In the preparation for a marathon, not only do you have to consider physical aspects such as the training, but the mental preparation is also important – especially during the race.
Here are some tips on how to prepare yourself mentally for a marathon – to help you maintain your focus and concentration.
Run at your own pace
If you see other runners dashing past you at record pace, do not join them. Just stick to the pace that you are comfortable with, and you will be able to perform well. This may seem quite intimidating, but stick to your own pace.
After all, the marathon is a long race, and starting off too fast may mean that you may have no more energy left in the later stages of the race – making it a huge struggle. Running at your own pace may also reduce your risk of race-related problems such as cramps and muscle soreness.
Break up the race
The marathon is 42km long. But don’t think of it as one 42km race. Try to see it as several small races joined together. For example, look at it as four 10km races plus an extra 2km. This will help to make the distance feel more manageable.
As well, once you have reached each mental barrier, allow yourself a short water break, of about 30 seconds to a minute, to refresh and recharge yourself before carrying on with your race. But of course, not too long – otherwise it may slow you down.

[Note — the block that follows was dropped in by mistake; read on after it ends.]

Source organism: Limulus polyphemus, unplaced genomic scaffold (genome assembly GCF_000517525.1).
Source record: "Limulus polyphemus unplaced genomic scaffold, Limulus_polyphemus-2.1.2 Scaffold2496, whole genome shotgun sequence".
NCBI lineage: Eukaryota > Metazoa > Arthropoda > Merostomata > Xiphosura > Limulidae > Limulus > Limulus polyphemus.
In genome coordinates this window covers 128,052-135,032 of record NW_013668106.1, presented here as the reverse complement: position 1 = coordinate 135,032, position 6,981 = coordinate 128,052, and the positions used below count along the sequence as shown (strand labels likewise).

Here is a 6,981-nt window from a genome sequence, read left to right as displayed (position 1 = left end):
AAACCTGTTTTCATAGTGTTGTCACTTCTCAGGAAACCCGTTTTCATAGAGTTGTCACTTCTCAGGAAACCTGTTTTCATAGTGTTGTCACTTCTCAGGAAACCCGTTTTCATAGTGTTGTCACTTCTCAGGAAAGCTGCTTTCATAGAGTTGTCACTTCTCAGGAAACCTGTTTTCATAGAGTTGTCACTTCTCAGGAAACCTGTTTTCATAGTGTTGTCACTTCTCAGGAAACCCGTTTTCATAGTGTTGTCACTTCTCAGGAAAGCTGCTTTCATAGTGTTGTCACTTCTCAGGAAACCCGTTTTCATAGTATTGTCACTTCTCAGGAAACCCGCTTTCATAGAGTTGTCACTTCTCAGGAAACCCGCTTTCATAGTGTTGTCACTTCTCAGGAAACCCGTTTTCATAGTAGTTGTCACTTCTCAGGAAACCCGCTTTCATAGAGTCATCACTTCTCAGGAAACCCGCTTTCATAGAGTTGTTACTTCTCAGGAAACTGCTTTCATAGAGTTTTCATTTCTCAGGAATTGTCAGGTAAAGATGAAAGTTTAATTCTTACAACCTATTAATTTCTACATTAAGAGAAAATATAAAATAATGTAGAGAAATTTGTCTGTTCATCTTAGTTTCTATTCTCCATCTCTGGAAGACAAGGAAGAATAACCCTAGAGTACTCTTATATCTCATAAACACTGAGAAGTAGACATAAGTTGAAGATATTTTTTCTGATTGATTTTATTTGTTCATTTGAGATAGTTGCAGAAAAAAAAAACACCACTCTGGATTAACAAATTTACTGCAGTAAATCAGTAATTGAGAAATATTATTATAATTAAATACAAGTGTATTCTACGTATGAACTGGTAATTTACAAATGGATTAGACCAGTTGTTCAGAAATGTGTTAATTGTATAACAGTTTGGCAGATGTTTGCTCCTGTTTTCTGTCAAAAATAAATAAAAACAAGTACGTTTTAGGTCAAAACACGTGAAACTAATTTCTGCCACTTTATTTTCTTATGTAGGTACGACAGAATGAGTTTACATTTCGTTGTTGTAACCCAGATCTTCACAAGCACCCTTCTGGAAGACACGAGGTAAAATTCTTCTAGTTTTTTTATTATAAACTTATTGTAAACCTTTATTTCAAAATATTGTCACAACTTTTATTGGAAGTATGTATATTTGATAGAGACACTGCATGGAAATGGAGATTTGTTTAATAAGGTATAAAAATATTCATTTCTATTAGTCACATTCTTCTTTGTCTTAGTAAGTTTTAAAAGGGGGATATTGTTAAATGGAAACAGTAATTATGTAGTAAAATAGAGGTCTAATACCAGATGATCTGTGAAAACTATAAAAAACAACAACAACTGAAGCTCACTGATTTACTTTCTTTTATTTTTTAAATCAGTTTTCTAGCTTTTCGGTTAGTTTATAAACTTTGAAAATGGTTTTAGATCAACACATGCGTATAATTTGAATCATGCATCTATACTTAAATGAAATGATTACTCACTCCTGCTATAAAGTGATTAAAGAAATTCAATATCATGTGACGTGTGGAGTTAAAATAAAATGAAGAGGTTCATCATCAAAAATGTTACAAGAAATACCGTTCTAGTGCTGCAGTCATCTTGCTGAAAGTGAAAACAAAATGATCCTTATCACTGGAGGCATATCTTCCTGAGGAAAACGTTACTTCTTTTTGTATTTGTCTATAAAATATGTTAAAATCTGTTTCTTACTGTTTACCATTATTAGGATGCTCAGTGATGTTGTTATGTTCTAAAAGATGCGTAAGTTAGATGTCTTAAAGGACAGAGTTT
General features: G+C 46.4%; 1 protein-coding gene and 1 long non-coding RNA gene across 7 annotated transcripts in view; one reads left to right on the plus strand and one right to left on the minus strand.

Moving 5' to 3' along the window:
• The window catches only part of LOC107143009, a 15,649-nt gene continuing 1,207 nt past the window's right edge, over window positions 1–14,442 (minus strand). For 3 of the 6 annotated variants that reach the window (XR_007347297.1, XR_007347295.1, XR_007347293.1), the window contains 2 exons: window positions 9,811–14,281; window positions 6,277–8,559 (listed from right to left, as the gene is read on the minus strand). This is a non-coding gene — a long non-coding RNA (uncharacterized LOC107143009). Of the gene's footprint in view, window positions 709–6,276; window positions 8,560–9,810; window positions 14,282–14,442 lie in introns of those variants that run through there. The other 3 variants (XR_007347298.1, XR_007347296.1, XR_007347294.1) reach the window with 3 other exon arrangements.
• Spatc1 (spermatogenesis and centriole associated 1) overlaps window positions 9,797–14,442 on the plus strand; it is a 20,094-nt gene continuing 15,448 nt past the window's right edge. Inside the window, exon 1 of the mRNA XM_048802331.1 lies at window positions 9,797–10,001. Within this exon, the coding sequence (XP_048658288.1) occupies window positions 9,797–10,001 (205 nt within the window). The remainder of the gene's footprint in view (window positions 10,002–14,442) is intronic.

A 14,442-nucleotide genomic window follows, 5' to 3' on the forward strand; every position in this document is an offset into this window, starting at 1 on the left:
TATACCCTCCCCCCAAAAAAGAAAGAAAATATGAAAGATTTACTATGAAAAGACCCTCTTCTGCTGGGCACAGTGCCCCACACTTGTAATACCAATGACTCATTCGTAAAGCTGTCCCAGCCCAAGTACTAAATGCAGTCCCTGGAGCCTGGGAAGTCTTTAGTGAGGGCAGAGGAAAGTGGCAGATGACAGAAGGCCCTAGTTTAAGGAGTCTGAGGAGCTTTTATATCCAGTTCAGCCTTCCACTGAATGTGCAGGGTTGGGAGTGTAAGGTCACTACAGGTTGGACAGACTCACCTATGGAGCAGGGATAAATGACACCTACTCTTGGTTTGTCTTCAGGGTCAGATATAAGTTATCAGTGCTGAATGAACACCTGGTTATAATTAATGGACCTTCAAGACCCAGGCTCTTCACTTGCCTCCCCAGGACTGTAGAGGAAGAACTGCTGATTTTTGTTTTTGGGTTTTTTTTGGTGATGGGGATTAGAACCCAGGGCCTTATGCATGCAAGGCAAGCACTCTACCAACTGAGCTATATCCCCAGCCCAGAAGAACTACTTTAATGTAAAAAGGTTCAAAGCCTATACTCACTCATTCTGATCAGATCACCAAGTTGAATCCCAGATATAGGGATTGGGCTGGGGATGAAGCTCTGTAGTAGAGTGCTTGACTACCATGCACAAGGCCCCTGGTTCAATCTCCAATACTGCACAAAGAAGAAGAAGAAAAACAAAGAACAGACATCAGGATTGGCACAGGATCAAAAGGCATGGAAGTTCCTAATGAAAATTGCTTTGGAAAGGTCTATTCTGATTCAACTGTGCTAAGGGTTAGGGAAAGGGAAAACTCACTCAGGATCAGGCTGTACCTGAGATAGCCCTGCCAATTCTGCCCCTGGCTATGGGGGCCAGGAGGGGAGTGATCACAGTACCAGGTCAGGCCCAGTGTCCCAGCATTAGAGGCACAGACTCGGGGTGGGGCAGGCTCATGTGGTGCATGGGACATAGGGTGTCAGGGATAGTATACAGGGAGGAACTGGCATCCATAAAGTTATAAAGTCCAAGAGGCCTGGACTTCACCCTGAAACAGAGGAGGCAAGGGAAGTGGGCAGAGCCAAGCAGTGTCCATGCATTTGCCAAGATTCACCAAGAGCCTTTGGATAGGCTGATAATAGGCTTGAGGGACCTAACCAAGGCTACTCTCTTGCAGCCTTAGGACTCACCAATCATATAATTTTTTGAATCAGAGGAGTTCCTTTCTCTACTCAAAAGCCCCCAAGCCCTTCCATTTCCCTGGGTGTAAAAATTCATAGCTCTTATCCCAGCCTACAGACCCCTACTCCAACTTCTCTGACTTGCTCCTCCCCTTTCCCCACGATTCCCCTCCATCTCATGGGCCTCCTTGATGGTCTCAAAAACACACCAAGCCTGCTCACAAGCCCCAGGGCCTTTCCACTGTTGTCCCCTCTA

Keep your mind occupied
After running some distance, your mind may feel bored and so you could start to wonder why you are running. When this happens, try to do something to distract yourself, such as talking to your running buddy or fellow runners along the route or looking at the scenery around you.
These simple tactics will give you something to do and you will be able to carry on running, without thinking about the endless distance stretching on in front of you.
The worst thing that you can do during the race is to doubt yourself. This will only hinder your progress and may result in you dropping out of the race.
Instead, you should focus on all of the hard work that you have put in and the months of training for this race – as well as the personal satisfaction that you will get at the end. These positive thoughts to propel yourself towards the finishing line should help you to actually get there in one piece.
Do not focus on your pain
In the final 10 to 12 km of the race, you will definitely start to feel some pain in your legs and muscles. But do not focus on this. If you do, the distance will start to feel like agony and will increase your likelihood of choosing to drop out of the race.
So do not think about the pain. Instead, try to focus on your surroundings, such as the beautiful scenery. This will distract your mind and help you take another step closer to the finishing line.
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